Having read just about every Jane Austen story available, I was excited to see Val McDermid’s reimagining of NORTHANGER ABBEY, a classic that I truly enjoyed. Austen had a way of making friendship so important and integral to the plot that I wanted to see how that specific element would be treated in a new version that incorporated the all-encompassing smartphone. Yes, readers, smartphones.
Catherine Morland, better known as Cat to family and friends, is a sweet young woman who loves nothing more than to get lost in a good book. When she’s invited by family friends to spend time in Edinburgh at the Fringe Festival, she jumps at the chance to see and experience something outside of the Piddle Valley and her home in Dorset. Her traveling companions, the Allens, treat her to everything she can possibly imagine while at the Festival. Cat soon makes friends with Bella Thorpe, who, as it turns out, just happens to be in love with her brother, James. It seems like a perfect match all around, except where Bella’s brother, Johnny, is concerned. Johnny seems to think that Cat is in love with him --- and innocent Cat doesn’t see how that could have happened. And to make it even more complicated, Cat is infatuated with Henry Tilney. Henry’s sister, Eleanor, becomes a good friend of Cat’s as well, securing her attachment to the Tilney family.
"If you happen to be an Austen fan, I highly recommend McDermid’s latest. Find a quiet place to sit and go for it. It’s a fun reward."
As the Festival moves on, Cat finds a life she didn’t know was possible outside of Dorset. She attends dances, book readings, plays, and shops with an interest she never knew she had --- documenting it all on Facebook and Twitter, of course. Her new friends are amazing, and young love blooms. James and Bella are on a course for marriage, she’s head over heels in love with Henry, and, as far as she’s concerned, life couldn’t be better. When the Tilneys invite her to their family home, Northanger Abbey, she can’t wait, her head full of strange tales of what secrets the old Abbey might hold. What she finds when she gets there is something else entirely, but her imagination gets the better of her even then --- and that’s when every misunderstanding possible happens.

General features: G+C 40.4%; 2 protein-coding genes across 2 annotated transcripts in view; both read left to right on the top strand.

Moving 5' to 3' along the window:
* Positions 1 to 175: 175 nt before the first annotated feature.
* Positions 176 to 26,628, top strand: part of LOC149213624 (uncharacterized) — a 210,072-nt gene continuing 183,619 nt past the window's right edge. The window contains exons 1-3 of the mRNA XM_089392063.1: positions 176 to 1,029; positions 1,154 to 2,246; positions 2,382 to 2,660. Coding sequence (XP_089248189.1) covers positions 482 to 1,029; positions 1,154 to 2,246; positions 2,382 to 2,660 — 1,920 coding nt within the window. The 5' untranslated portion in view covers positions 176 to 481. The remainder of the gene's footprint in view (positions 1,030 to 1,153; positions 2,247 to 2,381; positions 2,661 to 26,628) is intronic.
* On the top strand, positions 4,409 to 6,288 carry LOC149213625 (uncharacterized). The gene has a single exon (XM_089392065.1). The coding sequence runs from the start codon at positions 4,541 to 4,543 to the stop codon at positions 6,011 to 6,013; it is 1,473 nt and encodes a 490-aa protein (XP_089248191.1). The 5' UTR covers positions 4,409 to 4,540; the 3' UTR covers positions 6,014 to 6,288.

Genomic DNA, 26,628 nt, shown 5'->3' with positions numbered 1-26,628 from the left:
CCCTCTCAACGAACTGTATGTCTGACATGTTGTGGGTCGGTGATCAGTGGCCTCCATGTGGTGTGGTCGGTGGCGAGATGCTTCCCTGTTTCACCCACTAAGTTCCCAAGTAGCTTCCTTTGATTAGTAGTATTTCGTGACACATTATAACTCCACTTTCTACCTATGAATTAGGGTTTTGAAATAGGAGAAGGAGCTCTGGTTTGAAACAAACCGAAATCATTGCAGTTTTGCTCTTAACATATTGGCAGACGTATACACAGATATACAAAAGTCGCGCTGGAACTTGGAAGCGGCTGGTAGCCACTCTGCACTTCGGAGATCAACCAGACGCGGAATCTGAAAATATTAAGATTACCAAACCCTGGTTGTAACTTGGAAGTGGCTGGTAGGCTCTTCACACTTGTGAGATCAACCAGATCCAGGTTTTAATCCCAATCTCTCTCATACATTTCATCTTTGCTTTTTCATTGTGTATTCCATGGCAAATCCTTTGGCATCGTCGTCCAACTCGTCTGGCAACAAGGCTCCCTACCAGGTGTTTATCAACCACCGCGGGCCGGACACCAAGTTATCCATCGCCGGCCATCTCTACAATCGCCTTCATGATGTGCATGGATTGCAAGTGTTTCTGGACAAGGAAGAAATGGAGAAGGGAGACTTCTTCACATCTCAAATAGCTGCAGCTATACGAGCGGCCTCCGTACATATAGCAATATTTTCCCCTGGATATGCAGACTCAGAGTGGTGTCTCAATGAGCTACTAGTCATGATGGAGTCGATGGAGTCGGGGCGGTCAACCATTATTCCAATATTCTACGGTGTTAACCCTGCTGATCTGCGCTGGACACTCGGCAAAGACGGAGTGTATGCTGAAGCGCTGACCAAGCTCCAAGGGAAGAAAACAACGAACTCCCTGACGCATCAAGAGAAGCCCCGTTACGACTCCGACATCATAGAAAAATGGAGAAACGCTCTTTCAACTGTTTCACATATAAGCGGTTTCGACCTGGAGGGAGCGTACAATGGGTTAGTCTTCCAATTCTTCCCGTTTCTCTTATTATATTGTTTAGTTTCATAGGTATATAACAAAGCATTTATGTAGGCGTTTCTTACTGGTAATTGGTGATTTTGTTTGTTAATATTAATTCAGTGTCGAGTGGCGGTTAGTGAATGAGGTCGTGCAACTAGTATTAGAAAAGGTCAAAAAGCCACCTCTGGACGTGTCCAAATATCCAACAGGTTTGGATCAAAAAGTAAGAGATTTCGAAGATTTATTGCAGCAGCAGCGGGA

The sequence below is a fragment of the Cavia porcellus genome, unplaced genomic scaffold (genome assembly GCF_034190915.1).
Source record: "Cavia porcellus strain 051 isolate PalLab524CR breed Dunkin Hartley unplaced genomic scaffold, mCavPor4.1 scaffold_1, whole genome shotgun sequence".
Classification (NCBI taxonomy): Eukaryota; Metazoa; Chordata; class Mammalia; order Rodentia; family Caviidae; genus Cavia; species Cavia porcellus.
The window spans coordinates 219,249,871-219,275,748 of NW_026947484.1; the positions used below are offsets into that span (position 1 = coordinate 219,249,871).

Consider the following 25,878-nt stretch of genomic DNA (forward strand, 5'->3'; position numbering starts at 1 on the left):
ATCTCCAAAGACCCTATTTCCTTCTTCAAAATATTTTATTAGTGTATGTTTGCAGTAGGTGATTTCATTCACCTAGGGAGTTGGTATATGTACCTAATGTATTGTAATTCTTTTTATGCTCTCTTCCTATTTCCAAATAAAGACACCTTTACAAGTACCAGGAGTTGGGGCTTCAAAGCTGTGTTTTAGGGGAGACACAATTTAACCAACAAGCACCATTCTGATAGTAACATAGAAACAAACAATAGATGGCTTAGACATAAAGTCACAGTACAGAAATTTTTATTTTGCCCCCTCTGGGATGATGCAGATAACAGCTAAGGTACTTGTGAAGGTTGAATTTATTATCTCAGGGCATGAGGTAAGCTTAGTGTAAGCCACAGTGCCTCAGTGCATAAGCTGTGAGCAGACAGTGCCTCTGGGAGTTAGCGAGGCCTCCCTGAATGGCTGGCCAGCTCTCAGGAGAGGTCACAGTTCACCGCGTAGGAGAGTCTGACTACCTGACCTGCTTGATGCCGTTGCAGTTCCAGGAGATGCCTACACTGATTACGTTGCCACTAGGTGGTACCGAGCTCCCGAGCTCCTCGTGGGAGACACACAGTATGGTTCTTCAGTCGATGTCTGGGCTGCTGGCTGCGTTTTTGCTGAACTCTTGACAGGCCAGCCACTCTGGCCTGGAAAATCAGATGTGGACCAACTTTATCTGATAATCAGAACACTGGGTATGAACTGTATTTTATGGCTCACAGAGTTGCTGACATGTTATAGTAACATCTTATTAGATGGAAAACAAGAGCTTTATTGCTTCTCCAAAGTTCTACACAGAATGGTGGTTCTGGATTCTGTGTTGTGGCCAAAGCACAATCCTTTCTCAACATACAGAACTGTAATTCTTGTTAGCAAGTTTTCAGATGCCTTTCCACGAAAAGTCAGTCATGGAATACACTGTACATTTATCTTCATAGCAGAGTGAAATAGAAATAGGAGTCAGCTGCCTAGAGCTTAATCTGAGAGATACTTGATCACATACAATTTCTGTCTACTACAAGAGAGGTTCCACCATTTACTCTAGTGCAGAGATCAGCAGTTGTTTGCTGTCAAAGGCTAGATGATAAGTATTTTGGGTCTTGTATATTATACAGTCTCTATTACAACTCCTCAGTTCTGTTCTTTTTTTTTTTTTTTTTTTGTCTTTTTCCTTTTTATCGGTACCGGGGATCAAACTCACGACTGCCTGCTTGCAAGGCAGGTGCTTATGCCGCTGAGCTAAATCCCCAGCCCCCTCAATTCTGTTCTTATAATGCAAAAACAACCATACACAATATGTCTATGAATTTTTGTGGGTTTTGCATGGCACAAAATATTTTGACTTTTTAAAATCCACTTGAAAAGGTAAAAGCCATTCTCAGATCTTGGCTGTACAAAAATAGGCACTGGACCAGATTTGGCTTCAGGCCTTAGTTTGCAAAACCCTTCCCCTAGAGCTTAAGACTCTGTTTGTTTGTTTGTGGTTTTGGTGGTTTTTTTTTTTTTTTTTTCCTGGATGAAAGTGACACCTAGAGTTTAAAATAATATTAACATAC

If you didn’t think Jane Austen and Facebook would work in the same story, well, you’d be wrong. In the original, those misunderstandings happened on paper; here, they occur in a more public domain but are just as capable of ruining lives. I was surprised to see how familiar the story felt to me. I was expecting it to feel slightly weighed down and somewhat too modern, but that doesn’t happen, which just goes to show how well Austen translates to today’s world. Friendship, love, and the problems and joys that come with them are all on display. I patiently waited for everything to play out, knowing that a clean slate would provide Cat with a life she both wanted and deserved. It’s a very satisfying read.
While some might not enjoy an update of a classic, I’ve never had an issue with reimaginings of already-told tales. There is something interesting in seeing how our modern world can take on the same problems and spit out something familiar, likable and fun. If you happen to be an Austen fan, I highly recommend McDermid’s latest. Find a quiet place to sit and go for it. It’s a fun reward.
Reviewed by Amy Gwiazdowski on April 20, 2014
- Publication Date: April 14, 2015
- Genres: Fiction
- Paperback: 352 pages
- Publisher: Grove Press
- ISBN-10: 0802123805
- ISBN-13: 9780802123800